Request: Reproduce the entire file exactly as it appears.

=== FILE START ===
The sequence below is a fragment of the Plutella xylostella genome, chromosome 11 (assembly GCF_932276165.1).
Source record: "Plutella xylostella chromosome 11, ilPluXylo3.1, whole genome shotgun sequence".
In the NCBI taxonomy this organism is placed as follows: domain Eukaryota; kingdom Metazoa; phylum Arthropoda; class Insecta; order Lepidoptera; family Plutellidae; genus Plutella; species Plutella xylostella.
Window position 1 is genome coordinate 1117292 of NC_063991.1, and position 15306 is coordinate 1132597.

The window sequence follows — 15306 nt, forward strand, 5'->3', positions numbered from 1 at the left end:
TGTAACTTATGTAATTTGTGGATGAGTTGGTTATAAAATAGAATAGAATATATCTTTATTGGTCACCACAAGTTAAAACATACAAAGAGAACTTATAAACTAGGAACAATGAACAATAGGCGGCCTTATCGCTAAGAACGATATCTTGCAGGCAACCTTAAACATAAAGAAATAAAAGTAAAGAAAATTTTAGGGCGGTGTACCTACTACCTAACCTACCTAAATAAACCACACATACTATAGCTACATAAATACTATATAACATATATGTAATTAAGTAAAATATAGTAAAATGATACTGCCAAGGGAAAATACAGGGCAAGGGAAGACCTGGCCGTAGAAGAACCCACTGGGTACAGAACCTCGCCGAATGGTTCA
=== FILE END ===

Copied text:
The sequence below is a fragment of the Plutella xylostella genome, chromosome 11 (assembly GCF_932276165.1).
Source record: "Plutella xylostella chromosome 11, ilPluXylo3.1, whole genome shotgun sequence".
In the NCBI taxonomy this organism is placed as follows: domain Eukaryota; kingdom Metazoa; phylum Arthropoda; class Insecta; order Lepidoptera; family Plutellidae; genus Plutella; species Plutella xylostella.
Window position 1 is genome coordinate 1117292 of NC_063991.1, and position 15306 is coordinate 1132597.

The window sequence follows — 15306 nt, forward strand, 5'->3', positions numbered from 1 at the left end:
TGTAACTTATGTAATTTGTGGATGAGTTGGTTATAAAATAGAATAGAATATATCTTTATTGGTCACCACAAGTTAAAACATACAAAGAGAACTTATAAACTAGGAACAATGAACAATAGGCGGCCTTATCGCTAAGAACGATATCTTGCAGGCAACCTTAAACATAAAGAAATAAAAGTAAAGAAAATTTTAGGGCGGTGTACCTACTACCTAACCTACCTAAATAAACCACACATACTATAGCTACATAAATACTATATAACATATATGTAATTAAGTAAAATATAGTAAAATGATACTGCCAAGGGAAAATACAGGGCAAGGGAAGACCTGGCCGTAGAAGAACCCACTGGGTACAGAACCTCGCCGAATGGTTCA